First impressions: LAC’s new Personnel Records of the FWW

LAC's new Personnel Records of the First World War Search screen

LAC’s new Personnel Records of the First World War Search screen

Today’s announcement by Library and Archives Canada caught me by surprise and so I’ve spent the last couple of hours checking out their new Personnel Records of the First World War database. If I’m honest I was a bit confused to begin with but after spending some time with the new interface, well, I’m still a bit confused.

Initially I was excited at the prospect of searching several new datasets including records relating to Imperial GratuitiesNon-Permanent Active Militia and Rejected CEF volunteers. However my excitement ebbed away as it became apparent that these are placeholders for future digitized records. It was kind of like opening a Christmas present and finding an IOU rather than a present. Although the announcement was a bit misleading LAC did make its intentions clear in the “What’s Included in the Database” section on their overview page, and of course I’m looking forward to the release of these records over the next few years.

I should mention that the Imperial Gratuities dataset does include one digitized record for Frank Archibald Waller so it will give you a taste of what’s on the way. Of course if you have a subscription to you may be aware that the digitized Imperial Gratuity records can be viewed there now.

The Personnel Records search screen includes a “Record Group” section that also includes a checkbox for the Canadian Expeditionary Force dataset. This returns the same results as the Soldiers of the First World War search page did and as of this evening the old Service Files of the First World War, 1914-1918 – CEF search page is still online. Thousands of digitized CEF Service files are being added every two weeks.

LAC has partnered with The Rooms Provincial Archives in Newfoundland to include Service Files of the Royal Newfoundland Regiment and Newfoundland Forestry Corps. Over two thousand of these files were already available online in The Newfoundland Regiment and The Great War database however including those records here is helpful. What isn’t clear (yet) is whether the remainder of the Newfoundland files will be digitized in the coming years. I hope so because they’re a wonderful resource and in some ways more interesting than those included in the CEF files (more on that in a future article).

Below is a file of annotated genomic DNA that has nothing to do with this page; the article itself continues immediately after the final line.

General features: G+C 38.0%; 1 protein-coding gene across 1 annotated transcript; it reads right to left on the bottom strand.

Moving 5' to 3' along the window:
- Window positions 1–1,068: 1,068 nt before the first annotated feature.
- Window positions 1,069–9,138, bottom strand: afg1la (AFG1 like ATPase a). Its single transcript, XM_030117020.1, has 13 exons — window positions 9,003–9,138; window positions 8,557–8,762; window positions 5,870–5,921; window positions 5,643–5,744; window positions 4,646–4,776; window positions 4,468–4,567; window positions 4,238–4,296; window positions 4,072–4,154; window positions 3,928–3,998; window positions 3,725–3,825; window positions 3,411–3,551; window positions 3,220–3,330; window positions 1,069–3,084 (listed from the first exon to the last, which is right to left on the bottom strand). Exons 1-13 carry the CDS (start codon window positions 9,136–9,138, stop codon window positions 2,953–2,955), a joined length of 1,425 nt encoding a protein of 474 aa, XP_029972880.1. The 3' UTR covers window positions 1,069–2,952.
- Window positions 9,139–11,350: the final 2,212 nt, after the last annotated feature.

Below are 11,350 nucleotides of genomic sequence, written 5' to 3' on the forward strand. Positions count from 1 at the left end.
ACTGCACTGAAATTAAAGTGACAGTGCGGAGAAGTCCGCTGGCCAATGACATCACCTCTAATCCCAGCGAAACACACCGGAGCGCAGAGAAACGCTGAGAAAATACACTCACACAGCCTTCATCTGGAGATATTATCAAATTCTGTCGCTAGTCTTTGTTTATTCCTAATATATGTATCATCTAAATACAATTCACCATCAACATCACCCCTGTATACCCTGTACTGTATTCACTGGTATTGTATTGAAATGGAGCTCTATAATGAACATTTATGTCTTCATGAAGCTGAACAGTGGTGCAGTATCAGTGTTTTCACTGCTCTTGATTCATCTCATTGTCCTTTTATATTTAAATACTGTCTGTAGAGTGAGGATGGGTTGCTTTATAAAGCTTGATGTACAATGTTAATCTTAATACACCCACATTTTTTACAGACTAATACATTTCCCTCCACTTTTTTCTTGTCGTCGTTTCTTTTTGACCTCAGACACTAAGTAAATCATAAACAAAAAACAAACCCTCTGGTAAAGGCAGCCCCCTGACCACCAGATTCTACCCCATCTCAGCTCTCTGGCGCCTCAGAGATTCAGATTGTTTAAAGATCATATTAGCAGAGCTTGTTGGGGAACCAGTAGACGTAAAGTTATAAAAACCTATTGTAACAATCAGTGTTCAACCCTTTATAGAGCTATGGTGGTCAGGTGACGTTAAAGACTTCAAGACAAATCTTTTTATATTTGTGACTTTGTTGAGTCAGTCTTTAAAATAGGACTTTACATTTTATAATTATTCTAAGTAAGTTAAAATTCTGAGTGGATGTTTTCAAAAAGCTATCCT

So why am I still confused and a bit disappointed? It makes sense to launch the new interface assuming the release of some of these new dataset records is imminent however I can’t understand why it was launched now when the search interface is as buggy as it is. For example,

  • I’d like to determine how many placeholder records there are in each dataset even if those records aren’t digitized. Unfortunately the search results are limited to 2000 records and how it determines which 2000 you see is unclear. If returning all the results isn’t possible then “displaying 2000 records of xxxxxx” would be helpful.
  • Choosing “No” in the Digitized File dropdown returns zero records every time. Even the CEF Service File database with over 300,000 un-digitized records returns no results. (Resolved: Oct 25/16)
  • Searching on the Regimental Number field will return the correct CEF Service File however it also returns records with the same File Number from other datasets.
  • The data displayed on the results page does not line up properly under the header columns(Resolved: Oct 25/16)

I know that all of these issues can and will be resolved but why it wasn’t tested properly prior to launch is both a mystery and a bit disappointing. I spent 18 years in government IT … I know what a shit show it can be and can empathize more than most when it comes to launching a website, database or app. Still there are plenty in the user community, including myself, who would have been happy to kick the tires and offer some feedback. Having  researched and blogged about Canadians in the First World War for years I’m at a loss as to why no one ever asks.

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